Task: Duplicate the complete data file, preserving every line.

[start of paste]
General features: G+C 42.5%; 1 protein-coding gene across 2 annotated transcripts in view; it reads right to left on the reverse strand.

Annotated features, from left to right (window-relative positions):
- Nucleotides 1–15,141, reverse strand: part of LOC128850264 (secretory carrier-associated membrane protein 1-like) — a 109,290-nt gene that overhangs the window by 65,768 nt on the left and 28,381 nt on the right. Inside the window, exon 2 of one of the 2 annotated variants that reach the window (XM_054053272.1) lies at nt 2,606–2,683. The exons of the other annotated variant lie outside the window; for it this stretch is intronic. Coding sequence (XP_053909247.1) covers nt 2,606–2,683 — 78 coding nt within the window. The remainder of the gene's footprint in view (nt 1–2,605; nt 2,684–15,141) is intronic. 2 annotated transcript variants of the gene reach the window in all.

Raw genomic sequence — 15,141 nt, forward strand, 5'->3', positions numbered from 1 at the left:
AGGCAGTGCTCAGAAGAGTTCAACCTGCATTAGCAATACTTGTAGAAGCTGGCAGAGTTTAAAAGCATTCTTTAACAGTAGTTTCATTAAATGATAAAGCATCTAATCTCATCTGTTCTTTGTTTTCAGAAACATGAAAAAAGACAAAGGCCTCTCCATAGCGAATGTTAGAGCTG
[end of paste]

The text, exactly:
General features: G+C 42.5%; 1 protein-coding gene across 2 annotated transcripts in view; it reads right to left on the reverse strand.

Annotated features, from left to right (window-relative positions):
- Nucleotides 1–15,141, reverse strand: part of LOC128850264 (secretory carrier-associated membrane protein 1-like) — a 109,290-nt gene that overhangs the window by 65,768 nt on the left and 28,381 nt on the right. Inside the window, exon 2 of one of the 2 annotated variants that reach the window (XM_054053272.1) lies at nt 2,606–2,683. The exons of the other annotated variant lie outside the window; for it this stretch is intronic. Coding sequence (XP_053909247.1) covers nt 2,606–2,683 — 78 coding nt within the window. The remainder of the gene's footprint in view (nt 1–2,605; nt 2,684–15,141) is intronic. 2 annotated transcript variants of the gene reach the window in all.

Raw genomic sequence — 15,141 nt, forward strand, 5'->3', positions numbered from 1 at the left:
AGGCAGTGCTCAGAAGAGTTCAACCTGCATTAGCAATACTTGTAGAAGCTGGCAGAGTTTAAAAGCATTCTTTAACAGTAGTTTCATTAAATGATAAAGCATCTAATCTCATCTGTTCTTTGTTTTCAGAAACATGAAAAAAGACAAAGGCCTCTCCATAGCGAATGTTAGAGCTG